Happiness is a small house with a big kitchen. These words are attributed to none other than Alfred Hitchcock, and when I heard them recently, I knew I should write about them. While it’s known that Hitchcock loved to indulge in delicious food, whether he was an avid cook himself is not entirely clear. But in any case, I’ve yet to hear any of my design clients say “I’d like a smaller kitchen!”
With the kitchen firmly established as the heart of the home, designing a kitchen to accommodate the needs of everyone in the family can be a challenge. A kitchen does not need to be big, however. It just needs to be well planned. Here are some some common requests I hear from clients, as well as some tips for how to satisfy those requests.
1) I’d like my kitchen to feel more “open.”
While the open-concept kitchen is still very popular, removing an entire wall is not always warranted. Instead, think about removing part of a wall, or widening doorways, or moving the large appliances to other locations to create more counter space. In one recent project, we left part of the wall intact to make room for the wall ovens and hood vent, and created a peninsula with a large breakfast bar in the newly opened section.
On the other hand, removing the entire wall absolutely makes a kitchen more open! To create the large gathering space you crave, it might very well be worth the expense.
2) We have multiple cooks in our family- we’d like to all be able to cook without bumping into each other.
To achieve this goal, often it entails creating a whole new layout, relocating appliances in order to create more work space. In one kitchen, we moved the ovens and refrigerator to one side of the kitchen, which provided a lot more prep space around the sink and cooktop. By moving the wall ovens, we were able to create a peninsula that provides ample space for the other cooks in the family.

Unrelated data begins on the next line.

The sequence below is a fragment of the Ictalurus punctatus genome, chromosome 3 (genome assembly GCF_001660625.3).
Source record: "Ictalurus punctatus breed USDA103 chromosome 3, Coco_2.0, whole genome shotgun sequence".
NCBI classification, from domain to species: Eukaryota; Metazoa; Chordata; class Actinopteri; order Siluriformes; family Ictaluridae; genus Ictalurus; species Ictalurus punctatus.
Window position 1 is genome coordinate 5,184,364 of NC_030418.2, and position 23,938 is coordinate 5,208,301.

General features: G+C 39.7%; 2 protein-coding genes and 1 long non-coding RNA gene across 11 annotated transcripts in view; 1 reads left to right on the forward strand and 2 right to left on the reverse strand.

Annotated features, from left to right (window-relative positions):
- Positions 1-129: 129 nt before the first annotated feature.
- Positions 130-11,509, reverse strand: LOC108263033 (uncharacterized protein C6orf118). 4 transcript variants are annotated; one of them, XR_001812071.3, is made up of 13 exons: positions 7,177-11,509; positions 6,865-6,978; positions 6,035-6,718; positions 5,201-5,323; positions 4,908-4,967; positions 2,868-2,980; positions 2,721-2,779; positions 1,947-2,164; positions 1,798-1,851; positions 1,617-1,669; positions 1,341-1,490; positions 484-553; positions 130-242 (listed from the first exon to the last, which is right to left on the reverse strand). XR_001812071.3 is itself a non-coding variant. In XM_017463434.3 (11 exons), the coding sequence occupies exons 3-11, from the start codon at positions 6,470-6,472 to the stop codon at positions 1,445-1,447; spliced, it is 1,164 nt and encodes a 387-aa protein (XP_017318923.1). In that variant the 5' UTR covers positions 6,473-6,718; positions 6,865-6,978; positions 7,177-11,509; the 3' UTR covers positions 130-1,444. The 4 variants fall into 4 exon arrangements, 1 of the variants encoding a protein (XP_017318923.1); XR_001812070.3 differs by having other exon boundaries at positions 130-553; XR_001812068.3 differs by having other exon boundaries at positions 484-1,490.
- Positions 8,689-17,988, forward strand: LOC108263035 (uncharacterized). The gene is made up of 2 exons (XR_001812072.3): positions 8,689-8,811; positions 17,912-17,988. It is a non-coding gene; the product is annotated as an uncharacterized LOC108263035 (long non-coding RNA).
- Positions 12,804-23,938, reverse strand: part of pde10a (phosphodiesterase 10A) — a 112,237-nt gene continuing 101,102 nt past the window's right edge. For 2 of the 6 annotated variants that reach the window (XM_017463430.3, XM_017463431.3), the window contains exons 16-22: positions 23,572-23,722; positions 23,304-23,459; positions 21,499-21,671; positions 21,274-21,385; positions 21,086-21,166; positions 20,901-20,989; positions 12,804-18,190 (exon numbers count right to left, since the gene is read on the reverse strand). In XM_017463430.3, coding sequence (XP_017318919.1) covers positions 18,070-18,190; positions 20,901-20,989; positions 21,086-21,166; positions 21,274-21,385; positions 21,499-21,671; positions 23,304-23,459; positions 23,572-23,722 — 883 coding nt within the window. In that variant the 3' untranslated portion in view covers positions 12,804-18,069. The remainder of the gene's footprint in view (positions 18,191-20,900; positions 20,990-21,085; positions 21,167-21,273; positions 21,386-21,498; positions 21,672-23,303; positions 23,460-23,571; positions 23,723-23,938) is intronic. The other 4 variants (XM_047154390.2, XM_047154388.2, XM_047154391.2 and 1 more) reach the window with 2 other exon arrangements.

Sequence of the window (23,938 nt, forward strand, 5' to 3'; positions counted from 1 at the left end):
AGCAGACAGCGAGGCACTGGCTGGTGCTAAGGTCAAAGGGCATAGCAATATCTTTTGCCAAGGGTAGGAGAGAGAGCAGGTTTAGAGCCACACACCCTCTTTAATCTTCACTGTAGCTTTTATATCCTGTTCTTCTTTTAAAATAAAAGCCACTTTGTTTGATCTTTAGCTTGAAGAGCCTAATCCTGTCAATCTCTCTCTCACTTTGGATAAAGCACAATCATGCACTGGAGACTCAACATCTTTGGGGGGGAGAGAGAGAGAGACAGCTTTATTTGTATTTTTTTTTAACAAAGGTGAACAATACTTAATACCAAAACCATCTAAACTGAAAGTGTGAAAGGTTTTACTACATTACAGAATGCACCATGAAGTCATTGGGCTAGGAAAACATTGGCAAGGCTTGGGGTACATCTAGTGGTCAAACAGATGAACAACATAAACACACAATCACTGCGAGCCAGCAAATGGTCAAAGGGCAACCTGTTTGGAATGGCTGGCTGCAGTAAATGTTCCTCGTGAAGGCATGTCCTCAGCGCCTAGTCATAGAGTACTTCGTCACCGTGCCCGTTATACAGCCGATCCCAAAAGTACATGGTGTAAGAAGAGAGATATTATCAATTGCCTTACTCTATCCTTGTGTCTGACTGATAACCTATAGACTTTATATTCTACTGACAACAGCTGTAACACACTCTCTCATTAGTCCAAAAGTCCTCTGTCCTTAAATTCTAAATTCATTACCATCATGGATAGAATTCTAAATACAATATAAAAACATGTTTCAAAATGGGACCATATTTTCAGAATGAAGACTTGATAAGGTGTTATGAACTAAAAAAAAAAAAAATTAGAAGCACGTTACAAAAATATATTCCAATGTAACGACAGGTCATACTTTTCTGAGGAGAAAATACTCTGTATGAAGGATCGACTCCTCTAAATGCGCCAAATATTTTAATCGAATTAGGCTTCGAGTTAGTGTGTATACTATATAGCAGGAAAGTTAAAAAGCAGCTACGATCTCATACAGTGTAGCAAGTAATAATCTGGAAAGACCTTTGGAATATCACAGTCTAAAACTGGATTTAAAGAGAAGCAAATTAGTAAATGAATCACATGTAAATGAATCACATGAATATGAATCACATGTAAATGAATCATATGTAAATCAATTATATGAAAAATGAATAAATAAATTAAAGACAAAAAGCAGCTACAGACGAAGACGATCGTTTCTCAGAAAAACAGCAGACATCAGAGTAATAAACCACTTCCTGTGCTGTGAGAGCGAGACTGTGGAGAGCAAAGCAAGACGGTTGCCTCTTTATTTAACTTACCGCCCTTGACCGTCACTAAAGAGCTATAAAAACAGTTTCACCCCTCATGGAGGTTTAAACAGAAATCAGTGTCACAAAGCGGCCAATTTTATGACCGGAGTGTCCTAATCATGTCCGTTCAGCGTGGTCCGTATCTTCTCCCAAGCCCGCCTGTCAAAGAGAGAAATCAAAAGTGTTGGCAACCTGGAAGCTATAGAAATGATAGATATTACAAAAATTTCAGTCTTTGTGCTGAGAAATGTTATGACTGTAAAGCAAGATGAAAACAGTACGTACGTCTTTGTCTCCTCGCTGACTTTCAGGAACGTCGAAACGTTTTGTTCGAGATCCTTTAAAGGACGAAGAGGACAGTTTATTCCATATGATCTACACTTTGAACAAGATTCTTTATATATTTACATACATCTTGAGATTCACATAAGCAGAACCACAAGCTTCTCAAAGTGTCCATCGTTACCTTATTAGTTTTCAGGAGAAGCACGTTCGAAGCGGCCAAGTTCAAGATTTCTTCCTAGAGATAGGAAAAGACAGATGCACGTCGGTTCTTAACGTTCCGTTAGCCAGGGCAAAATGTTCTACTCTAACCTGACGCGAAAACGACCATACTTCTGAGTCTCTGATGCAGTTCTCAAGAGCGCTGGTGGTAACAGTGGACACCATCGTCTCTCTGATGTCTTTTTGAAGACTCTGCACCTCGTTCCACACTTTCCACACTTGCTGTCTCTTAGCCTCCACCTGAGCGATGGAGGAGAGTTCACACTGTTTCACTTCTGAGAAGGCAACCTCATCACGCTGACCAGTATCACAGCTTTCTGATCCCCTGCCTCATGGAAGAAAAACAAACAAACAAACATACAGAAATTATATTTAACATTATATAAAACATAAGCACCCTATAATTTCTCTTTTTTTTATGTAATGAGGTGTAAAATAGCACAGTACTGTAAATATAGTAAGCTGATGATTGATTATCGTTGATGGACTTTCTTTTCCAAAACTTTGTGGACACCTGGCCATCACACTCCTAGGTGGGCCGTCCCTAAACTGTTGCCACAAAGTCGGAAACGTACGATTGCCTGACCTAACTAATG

3) I’d like an uncluttered kitchen, so at least it feels bigger
In some homes, a larger kitchen is just not possible. But a kitchen does not have to be large to feel comfortable and spacious. Can we admit that most of us simply have too much stuff? We don’t necessarily need a larger kitchen— we just need one that functions more effectively— AND we need to edit our belongings! Here’s a tip I learned years ago from a professional organizer: empty all your utensil drawers into a box, and put the box in the garage. When you need something, go and get it out of the box and bring it back into the kitchen. Do this for about a month or two. At the end of that time, you will see what you actually use, and what you don’t. It’s a great exercise that can be repeated with pots and pans, bakeware, linens, even clothes and toys.
Once you’ve edited your things, consider my favorite design concept: that everything must have a place to live. A well-designed kitchen takes advantage of every inch of space. A “Lazy Susan” in the corner cabinet can house your small appliances, so they don’t have to live on the countertop. A narrow pullout next to the cooktop can hold spices and oils. Drawer organizers can magically create more space by giving categories of items their own compartment.
While Hitchcock was on to something about happiness and kitchens, I would say a well-planned kitchen is more important than the size!